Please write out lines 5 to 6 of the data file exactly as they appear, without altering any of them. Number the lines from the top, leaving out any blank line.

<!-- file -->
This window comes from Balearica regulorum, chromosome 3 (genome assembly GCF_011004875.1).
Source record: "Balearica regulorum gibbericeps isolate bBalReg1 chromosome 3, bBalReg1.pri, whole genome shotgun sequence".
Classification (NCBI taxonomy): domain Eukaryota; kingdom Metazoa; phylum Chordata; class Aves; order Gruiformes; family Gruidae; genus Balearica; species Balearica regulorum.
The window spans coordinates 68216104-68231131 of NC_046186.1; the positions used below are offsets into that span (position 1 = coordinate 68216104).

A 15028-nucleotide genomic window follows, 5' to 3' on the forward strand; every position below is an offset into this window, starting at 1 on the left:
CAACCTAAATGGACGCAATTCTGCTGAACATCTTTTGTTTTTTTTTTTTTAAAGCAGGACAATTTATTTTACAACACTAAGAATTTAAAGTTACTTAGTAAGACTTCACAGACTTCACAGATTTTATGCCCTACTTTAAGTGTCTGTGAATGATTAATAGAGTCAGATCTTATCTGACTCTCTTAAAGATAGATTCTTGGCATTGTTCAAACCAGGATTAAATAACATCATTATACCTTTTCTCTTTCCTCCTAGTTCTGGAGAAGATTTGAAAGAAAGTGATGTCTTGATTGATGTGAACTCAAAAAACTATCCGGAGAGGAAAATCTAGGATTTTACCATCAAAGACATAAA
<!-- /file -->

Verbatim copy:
A 15028-nucleotide genomic window follows, 5' to 3' on the forward strand; every position below is an offset into this window, starting at 1 on the left:
CAACCTAAATGGACGCAATTCTGCTGAACATCTTTTGTTTTTTTTTTTTTAAAGCAGGACAATTTATTTTACAACACTAAGAATTTAAAGTTACTTAGTAAGACTTCACAGACTTCACAGATTTTATGCCCTACTTTAAGTGTCTGTGAATGATTAATAGAGTCAGATCTTATCTGACTCTCTTAAAGATAGATTCTTGGCATTGTTCAAACCAGGATTAAATAACATCATTATACCTTTTCTCTTTCCTCCTAGTTCTGGAGAAGATTTGAAAGAAAGTGATGTCTTGATTGATGTGAACTCAAAAAACTATCCGGAGAGGAAAATCTAGGATTTTACCATCAAAGACATAAA